I expected 30-50 children; our congregation in Lusaka is one of the larger churches, and we generally have fewer than 40 kids on any given Sunday. And so I got ready, chose a lesson, prepared to teach it, and waited for Sunday to arrive. The lesson would take place after worship; the teachers were prepared, and we were ready to give it a try.Continue reading
A letter from Cobbie Palm in the Philippines
Typhoon Yolanda: Update November 12, 2013
The torrential rains have now gone, the storm surge has receded, and the powerful winds of Typhoon Haiyan (Philippine name Yolanda) have moved on out of the Philippine Area of Responsibility (PAR). We are just beginning to see the horrific devastation it has inflicted on communities in its path. It is far beyond our worst imagination.
The satellite images gave the impression that its powerful wrath would consume the whole country from Luzon to Mindanao. We were prepared in Dumaguete, but this typhoon was unique. It looked like a typhoon but acted like a tornado. It came and devastated with immense power on a path that had a relatively small diameter of approximately 150 kilometers (100 miles). Unlike other typhoons that reach further out with destructive wind and rain, this hybrid typhoon stayed very close to its eye. The wind rotation speed, recorded at landfall in Samar and Leyte to be 315–340 kilometers per hour (195–200 mph), is said to be the strongest typhoon to hit land on record. In comparison, many of us still remember Hurricane Katrina, whose devastating power is recorded at 280 kilometers per hour (175 mph).Continue reading
A letter from Cobbie Palm in the Philippines
Typhoon Haiyan: The Vulnerability of Poverty
Typhoon Yolanda, international name Haiyan, remains very present in our lives as each day the death toll rises and institutions that were once able to offer help are forced to close. As of Sunday, November 24, the death toll had risen to 5,235 with 1,613 still missing and 23,501 under treatment for wounds, infections, illness and other injuries related to the typhoon.
The Search and Rescue Team sent from Silliman University on November 14 to help in the locating of missing persons returned to Silliman University able to report to the students who had lived in the darkness of not knowing about their families, that their family members were alive. But while the report was a blessing to our affected students, the reality of what they saw was horrific.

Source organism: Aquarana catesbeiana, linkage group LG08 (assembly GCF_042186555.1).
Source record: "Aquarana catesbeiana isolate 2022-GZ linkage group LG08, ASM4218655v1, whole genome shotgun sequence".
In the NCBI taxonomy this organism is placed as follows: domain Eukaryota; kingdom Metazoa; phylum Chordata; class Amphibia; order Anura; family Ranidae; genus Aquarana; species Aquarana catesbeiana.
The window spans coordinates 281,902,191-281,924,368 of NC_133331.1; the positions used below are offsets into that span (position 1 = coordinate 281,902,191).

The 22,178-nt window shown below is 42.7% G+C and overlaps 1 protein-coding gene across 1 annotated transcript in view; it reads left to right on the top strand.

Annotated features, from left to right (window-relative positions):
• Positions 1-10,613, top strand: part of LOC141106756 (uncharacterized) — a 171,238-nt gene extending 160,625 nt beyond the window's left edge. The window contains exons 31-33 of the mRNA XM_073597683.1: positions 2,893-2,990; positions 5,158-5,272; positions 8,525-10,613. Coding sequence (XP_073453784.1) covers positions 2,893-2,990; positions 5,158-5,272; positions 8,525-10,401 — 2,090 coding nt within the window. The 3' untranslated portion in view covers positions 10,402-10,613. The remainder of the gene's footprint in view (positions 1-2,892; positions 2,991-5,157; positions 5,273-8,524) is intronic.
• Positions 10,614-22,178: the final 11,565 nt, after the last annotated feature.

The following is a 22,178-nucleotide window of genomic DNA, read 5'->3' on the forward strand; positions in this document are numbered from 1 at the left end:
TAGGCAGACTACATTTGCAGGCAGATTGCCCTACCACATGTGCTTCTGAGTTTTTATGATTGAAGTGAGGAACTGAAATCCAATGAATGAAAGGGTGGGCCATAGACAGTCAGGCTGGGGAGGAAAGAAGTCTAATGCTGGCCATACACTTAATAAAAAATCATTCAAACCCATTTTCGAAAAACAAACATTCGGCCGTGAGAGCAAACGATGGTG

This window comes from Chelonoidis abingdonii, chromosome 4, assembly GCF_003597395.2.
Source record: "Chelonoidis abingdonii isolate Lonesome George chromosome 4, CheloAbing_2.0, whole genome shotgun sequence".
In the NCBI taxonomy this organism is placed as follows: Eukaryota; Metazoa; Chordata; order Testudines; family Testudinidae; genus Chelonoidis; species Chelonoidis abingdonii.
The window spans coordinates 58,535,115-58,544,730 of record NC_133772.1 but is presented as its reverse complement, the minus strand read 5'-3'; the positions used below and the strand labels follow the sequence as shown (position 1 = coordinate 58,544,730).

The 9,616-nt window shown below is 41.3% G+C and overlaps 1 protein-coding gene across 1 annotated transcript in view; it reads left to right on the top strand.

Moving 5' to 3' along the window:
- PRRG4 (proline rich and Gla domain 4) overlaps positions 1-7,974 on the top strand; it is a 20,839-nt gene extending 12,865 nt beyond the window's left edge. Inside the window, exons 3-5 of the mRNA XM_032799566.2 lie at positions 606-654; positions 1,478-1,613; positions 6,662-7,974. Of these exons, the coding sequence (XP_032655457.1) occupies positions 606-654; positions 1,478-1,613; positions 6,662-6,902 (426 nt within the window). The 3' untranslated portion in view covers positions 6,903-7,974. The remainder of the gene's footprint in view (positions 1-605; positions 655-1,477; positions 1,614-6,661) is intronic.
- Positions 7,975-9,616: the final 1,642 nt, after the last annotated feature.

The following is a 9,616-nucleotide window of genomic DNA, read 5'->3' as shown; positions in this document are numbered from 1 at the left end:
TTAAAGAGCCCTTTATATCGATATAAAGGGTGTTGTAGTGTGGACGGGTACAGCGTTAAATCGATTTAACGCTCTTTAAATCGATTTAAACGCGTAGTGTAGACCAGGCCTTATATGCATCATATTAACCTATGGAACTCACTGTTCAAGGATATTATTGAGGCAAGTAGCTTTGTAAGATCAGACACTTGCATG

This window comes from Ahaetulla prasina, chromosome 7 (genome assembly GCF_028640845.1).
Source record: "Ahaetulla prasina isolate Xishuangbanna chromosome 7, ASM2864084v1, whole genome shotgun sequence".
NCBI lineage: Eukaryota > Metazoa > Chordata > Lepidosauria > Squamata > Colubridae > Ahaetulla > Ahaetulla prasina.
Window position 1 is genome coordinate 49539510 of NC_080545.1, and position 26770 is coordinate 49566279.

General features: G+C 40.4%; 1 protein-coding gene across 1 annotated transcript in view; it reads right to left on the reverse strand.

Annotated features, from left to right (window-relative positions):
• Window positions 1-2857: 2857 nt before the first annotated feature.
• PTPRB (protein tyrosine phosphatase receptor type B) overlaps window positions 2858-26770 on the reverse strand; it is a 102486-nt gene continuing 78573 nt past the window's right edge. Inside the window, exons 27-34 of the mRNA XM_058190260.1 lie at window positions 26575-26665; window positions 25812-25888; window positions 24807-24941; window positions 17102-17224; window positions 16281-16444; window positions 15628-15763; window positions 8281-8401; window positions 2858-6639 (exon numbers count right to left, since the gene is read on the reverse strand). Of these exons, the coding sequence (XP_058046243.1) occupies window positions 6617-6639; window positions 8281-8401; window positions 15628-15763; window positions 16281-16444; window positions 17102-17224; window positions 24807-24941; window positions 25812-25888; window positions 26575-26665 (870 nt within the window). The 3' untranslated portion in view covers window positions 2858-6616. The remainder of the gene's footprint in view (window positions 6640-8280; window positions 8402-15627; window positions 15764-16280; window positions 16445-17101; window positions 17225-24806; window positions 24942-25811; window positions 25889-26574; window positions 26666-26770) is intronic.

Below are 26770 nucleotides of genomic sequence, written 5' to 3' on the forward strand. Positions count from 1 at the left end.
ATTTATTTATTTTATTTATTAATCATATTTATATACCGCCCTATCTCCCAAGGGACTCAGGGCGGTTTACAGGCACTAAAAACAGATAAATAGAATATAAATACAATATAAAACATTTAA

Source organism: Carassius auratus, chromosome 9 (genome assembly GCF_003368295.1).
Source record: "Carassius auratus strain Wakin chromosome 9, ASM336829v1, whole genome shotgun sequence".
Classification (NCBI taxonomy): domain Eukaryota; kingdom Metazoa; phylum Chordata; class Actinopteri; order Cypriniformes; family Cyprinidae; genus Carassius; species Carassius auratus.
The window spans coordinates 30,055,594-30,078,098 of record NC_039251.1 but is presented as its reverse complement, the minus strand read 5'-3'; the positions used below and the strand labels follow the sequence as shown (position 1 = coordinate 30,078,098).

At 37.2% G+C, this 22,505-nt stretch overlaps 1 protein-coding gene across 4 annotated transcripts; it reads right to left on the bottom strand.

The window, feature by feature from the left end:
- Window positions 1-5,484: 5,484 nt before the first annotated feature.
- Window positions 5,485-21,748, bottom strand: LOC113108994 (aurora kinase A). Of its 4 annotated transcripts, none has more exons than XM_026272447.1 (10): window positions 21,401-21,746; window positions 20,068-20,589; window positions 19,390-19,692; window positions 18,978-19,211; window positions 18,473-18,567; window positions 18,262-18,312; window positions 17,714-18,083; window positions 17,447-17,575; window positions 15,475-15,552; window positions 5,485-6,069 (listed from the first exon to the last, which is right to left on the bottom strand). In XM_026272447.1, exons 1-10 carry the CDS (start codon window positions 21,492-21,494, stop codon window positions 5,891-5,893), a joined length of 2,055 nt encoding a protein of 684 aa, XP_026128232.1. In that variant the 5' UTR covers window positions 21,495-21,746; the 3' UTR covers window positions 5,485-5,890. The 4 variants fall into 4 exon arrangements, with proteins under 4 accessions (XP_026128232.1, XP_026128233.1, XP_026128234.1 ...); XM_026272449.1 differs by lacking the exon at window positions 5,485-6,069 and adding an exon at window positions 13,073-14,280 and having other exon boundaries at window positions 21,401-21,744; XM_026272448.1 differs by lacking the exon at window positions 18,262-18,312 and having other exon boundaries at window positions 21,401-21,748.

The reality is the sad awakening that poverty is vulnerability. The question has been raised many times about why so many people and families living in the 555,514 homes that were totally destroyed, many of whom are now counted among the dead, did not evacuate. The answer is poverty. These houses are simple nipa, bamboo houses with no metal locks or grills on the window to protect the very few special items inside. These families had worked years to pay off or may still be paying for the one television set or the coveted stove oven in the home. To leave the home could mean the possibility of losing everything, not from the storm but from a break-in robbery. The loss would be so much to these families and would be devastating. Many survivors have been quoted as saying they did not want to leave their homes unprotected, so they stayed. This is the vulnerability of poverty.Continue reading
A letter from Jed Koball in Peru
“Hola, Señor Taipe!” Abby spoke carefully and clearly into her cell phone. The rest of us in the office, sitting behind our respective computers, immediately stopped what we were doing. Not a keyboard click could be heard as we focused intently, unbeknownst to her, on the conversation that was about to unfold.
Abby Miller is a Young Adult Volunteer serving in Lima with the Bridge of Hope fair trade artisan program of our global partners Red Uniendo Manos Peru. Señor Taipe is an artisan from Yauli, Huancavelica, a small town tucked away high in the peaks of the Andes mountains. His artisan group Sumac Rurac produces hand-knit alpaca scarves, socks and hats with intricate designs and playful colors. Abby was calling to tell him the details of a new international order for his group’s products. This would be her very first time to make a phone call in Peru and in Spanish.